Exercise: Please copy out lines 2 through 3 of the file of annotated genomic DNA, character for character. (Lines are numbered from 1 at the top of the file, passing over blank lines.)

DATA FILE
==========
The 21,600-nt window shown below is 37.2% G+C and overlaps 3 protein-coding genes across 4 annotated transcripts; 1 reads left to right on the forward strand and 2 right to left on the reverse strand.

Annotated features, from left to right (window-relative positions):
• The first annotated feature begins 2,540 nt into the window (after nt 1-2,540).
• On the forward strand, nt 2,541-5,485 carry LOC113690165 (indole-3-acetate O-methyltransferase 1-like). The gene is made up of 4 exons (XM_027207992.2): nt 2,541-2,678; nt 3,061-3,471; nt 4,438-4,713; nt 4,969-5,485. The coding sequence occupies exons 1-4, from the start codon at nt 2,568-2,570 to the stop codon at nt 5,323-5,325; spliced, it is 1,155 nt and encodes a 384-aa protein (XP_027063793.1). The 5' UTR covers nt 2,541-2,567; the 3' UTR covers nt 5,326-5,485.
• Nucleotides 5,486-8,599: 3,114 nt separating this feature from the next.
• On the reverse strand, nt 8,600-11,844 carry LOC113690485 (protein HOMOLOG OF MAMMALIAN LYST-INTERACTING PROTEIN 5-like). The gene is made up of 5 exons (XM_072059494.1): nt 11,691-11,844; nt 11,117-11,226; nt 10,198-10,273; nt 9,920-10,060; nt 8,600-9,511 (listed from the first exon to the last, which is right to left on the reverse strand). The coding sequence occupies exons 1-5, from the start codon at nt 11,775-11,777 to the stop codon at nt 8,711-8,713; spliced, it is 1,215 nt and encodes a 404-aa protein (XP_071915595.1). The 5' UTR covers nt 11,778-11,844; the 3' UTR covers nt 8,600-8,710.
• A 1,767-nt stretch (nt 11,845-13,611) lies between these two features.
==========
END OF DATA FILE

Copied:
Annotated features, from left to right (window-relative positions):
• The first annotated feature begins 2,540 nt into the window (after nt 1-2,540).